Selectively Adjusting Color for Print
Deke makes some selective adustments to the color of an illustration in Photoshop in order to get the best print.

Russell Brown's "2010: A Photoshop Odyssey"

You may know Russell Preston Brown as that "Adobe guy" (as Steve Jobs once dismissed him) who either: 1) brought Thomas Knoll and Adobe together to create the product we now know as Photoshop or 2) wears silly wigs. He is, of course, both: serious thinker and blithering goofball. Which is to say, he's one of us: A creative thinker and a child at heart.

It's been a couple of weeks since this happened, but on February 18---at an internal Adobe/NAPP event celebrating the 20th anniversary of Photoshop, which you may remember from a recent Martini Hour---Russell proffered one of the best examples of digital-imaging performance art I've seen. Read more » 

. Tagged with:

Photoshop Top 40, Feature #6: RGB, CMYK, and Lab

Feature #6: RGB, CMYK, and Lab

Color is a wild beast. One that you admire, exalt, and even brood over. But the second you think you have it figured out, it can change on you. It looks different in print, it transforms on the Web. Color cannot be caged and will not be tamed.

Even so, Photoshop tries. It knows you adore color. But it also knows the beast. Photoshop sees color for what is it, a 3D landscape of luminance levels, clawing at each other and competing for your attention.

There is RGB, the creature that is captured. And CMYK, the monster chained and offered to the world. And finally there is Lab, the beast itself. Read more » 

. Tagged with:

Martini Hour 055, In Which Deke Teases Because He Loves...Photoshop

In the words of Photoshop PM John Nack, "We swear because we care." If we weren't using Photoshop everyday, reveling in its amazing almost magical powers, we wouldn't notice all those little annoying things that make our work just a teeny bit irritating. Or a lot irritating if we have to repeat certain activities often. Regular loungers know that Deke and I even have a recurring segment of Martini Hour dedicated to our "pet peeves," in which we discuss those behaviors that just seem inexplicable or unneccesarily arduous to us. Well, it looks like we may have a little less fodder for that particular segment in the future.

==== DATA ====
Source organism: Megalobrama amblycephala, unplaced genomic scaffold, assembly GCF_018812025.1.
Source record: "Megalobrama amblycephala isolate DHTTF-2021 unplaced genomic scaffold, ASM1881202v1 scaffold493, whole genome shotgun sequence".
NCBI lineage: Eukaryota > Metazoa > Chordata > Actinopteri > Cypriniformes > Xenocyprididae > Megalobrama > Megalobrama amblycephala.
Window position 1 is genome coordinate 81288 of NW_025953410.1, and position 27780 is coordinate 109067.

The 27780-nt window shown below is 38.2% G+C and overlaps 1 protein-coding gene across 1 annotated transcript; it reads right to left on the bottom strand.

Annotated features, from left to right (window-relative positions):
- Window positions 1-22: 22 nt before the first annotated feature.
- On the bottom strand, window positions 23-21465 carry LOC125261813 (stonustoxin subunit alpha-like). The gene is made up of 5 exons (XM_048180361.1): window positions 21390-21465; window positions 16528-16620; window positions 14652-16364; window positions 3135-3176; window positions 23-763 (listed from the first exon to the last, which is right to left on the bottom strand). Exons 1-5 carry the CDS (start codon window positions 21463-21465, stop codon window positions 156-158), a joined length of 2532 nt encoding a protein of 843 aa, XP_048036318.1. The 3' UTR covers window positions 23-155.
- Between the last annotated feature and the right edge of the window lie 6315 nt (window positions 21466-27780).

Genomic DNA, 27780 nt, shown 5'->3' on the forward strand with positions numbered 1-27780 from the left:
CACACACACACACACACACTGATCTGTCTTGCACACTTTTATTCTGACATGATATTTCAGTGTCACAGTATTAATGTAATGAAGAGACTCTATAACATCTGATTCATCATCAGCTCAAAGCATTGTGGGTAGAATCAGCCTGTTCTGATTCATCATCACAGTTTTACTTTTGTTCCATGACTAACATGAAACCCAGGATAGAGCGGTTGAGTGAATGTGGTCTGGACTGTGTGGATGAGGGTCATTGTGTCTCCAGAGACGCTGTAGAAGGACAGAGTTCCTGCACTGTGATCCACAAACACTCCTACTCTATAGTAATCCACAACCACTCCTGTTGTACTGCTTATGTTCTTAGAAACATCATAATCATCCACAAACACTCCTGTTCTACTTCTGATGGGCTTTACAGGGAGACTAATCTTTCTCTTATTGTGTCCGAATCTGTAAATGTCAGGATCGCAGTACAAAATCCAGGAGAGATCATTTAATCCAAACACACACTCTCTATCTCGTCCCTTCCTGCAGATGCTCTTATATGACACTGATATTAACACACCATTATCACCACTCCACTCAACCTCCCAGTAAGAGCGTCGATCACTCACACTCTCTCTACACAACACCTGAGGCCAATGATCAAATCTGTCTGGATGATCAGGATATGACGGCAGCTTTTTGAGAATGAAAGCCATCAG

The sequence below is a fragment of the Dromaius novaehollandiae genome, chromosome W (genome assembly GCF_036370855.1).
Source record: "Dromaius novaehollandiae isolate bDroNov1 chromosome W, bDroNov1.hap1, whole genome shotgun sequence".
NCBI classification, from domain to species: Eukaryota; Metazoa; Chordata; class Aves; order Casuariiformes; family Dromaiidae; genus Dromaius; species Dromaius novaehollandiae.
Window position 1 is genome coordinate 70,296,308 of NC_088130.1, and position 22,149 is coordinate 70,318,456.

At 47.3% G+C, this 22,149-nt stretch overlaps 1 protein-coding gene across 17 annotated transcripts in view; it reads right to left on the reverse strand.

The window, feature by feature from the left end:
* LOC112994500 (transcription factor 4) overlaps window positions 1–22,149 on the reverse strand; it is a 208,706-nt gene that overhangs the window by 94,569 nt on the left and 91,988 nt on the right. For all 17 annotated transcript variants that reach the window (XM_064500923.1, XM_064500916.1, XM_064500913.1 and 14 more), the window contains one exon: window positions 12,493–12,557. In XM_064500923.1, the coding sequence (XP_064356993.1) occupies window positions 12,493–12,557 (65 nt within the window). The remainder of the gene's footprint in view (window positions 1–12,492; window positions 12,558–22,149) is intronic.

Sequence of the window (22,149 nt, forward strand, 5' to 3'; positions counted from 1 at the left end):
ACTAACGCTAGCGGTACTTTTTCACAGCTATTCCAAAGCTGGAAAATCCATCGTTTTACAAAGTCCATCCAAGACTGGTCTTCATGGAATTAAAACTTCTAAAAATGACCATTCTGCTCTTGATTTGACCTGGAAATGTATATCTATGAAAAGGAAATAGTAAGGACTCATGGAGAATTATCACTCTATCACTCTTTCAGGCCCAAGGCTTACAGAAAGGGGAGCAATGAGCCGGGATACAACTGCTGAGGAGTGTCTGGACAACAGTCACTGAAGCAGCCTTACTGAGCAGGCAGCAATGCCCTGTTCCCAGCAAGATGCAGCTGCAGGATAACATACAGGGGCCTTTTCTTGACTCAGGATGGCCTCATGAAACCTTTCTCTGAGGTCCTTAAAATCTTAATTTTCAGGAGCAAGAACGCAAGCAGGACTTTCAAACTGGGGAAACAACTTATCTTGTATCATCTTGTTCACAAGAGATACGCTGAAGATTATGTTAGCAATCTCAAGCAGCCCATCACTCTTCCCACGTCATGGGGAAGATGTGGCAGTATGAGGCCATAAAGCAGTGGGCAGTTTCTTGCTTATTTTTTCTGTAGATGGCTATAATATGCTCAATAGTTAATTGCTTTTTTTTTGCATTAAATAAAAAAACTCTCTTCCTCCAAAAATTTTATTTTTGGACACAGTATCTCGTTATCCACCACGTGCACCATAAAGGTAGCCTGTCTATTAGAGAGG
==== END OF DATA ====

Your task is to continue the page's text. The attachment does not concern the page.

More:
In this week's show, we have a delightful time with our old (younger than us) friends from Adobe, John Nack and Bryan O'Neill Hughes, who share with us the "Just Do It" list of everyday requests from users that they're working on for potential future (code: next) versions of Photoshop. The idea here is that while they're making sure Photoshop keeps up with cutting edge software possibilities, they also take some time to go back and fix smallish if long-standing irritations and work on suggestions that come from experienced users of the product. 

Here are some of the JDI improvements you may see in the not-so-distant Photohsop future:  Read more » 

. Tagged with:

Photoshop Top 40, Feature #7: Undo, History, and Revert

Feature #7: Undo, History, and Revert

If you're anything like me, you sometimes make mistakes. For example, a few weeks ago, before recording the Photoshop 20th anniversary Martini Hour, I broke my foot falling down a short flight of stairs. Which was fun, because years ago, I had broken the other foot falling down a long flight of stairs. Not to mention the time I busted my teeth on a the bar of a trampoline. Or accidentally yanked a speaker down onto my head and bled so badly I had to replace the couch.

Then there was that time I cautioned a woman not to help a group of us lift a heavy object (it was a car) because she was pregnant (she wasn't). Or the time I called that other woman "Sir." Or when my buddy and I were trash-talking this guy for half an hour---I mean, really laying into what an absolute jerk he was---and then strolled out of my dorm room and found him sitting in a near fetal position by my door. Read more » 

. Tagged with:

Martini Hour 054, In Which Deke Challenges My Brain's Ability to Retain "Personal" Metadata

What does it take to get invited back to the 'lounge in short order? Well, we invited Tom Hogarty, Adobe Project Manager of Lightroom, back because a) he knows how to order a martini, and b) he knows a thing or two about a cool application that you can download yourself and check out. We talked with Tom a few weeks ago about Lightroom, Camera Raw, and DNG, but this week, we quiz him directly about some of the new features inside LR 3 beta (which, by the way, you can download and test drive for yourself here).

And Tom, that suave gin-martini-sipping guy he is, deftly navigates us through the new features and improvements: Read more » 

. Tagged with: